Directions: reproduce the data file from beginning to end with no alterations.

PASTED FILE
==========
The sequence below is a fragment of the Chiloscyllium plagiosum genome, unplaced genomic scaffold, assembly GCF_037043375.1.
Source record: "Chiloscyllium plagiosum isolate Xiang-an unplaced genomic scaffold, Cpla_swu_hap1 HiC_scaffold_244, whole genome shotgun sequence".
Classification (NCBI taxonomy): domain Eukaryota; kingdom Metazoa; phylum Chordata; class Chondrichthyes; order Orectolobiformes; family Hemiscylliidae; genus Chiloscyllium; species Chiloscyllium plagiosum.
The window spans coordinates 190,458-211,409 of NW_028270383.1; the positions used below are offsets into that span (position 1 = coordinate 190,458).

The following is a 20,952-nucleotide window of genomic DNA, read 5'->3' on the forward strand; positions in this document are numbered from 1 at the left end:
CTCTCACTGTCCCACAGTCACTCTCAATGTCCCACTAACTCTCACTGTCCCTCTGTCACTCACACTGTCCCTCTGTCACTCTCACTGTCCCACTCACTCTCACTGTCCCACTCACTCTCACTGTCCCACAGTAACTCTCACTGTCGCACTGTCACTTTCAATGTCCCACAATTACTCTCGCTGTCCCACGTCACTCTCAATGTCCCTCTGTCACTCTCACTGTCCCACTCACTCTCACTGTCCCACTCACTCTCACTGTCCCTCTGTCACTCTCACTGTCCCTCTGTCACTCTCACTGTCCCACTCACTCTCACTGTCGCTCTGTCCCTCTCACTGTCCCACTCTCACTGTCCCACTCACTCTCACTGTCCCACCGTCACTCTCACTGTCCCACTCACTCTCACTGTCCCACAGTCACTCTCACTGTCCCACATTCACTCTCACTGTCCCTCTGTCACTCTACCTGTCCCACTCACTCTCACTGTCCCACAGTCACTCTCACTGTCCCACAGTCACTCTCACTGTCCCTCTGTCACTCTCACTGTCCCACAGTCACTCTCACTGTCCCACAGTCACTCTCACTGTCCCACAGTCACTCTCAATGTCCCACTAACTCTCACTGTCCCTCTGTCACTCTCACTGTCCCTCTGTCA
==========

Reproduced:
The sequence below is a fragment of the Chiloscyllium plagiosum genome, unplaced genomic scaffold, assembly GCF_037043375.1.
Source record: "Chiloscyllium plagiosum isolate Xiang-an unplaced genomic scaffold, Cpla_swu_hap1 HiC_scaffold_244, whole genome shotgun sequence".
Classification (NCBI taxonomy): domain Eukaryota; kingdom Metazoa; phylum Chordata; class Chondrichthyes; order Orectolobiformes; family Hemiscylliidae; genus Chiloscyllium; species Chiloscyllium plagiosum.
The window spans coordinates 190,458-211,409 of NW_028270383.1; the positions used below are offsets into that span (position 1 = coordinate 190,458).

The following is a 20,952-nucleotide window of genomic DNA, read 5'->3' on the forward strand; positions in this document are numbered from 1 at the left end:
CTCTCACTGTCCCACAGTCACTCTCAATGTCCCACTAACTCTCACTGTCCCTCTGTCACTCACACTGTCCCTCTGTCACTCTCACTGTCCCACTCACTCTCACTGTCCCACTCACTCTCACTGTCCCACAGTAACTCTCACTGTCGCACTGTCACTTTCAATGTCCCACAATTACTCTCGCTGTCCCACGTCACTCTCAATGTCCCTCTGTCACTCTCACTGTCCCACTCACTCTCACTGTCCCACTCACTCTCACTGTCCCTCTGTCACTCTCACTGTCCCTCTGTCACTCTCACTGTCCCACTCACTCTCACTGTCGCTCTGTCCCTCTCACTGTCCCACTCTCACTGTCCCACTCACTCTCACTGTCCCACCGTCACTCTCACTGTCCCACTCACTCTCACTGTCCCACAGTCACTCTCACTGTCCCACATTCACTCTCACTGTCCCTCTGTCACTCTACCTGTCCCACTCACTCTCACTGTCCCACAGTCACTCTCACTGTCCCACAGTCACTCTCACTGTCCCTCTGTCACTCTCACTGTCCCACAGTCACTCTCACTGTCCCACAGTCACTCTCACTGTCCCACAGTCACTCTCAATGTCCCACTAACTCTCACTGTCCCTCTGTCACTCTCACTGTCCCTCTGTCA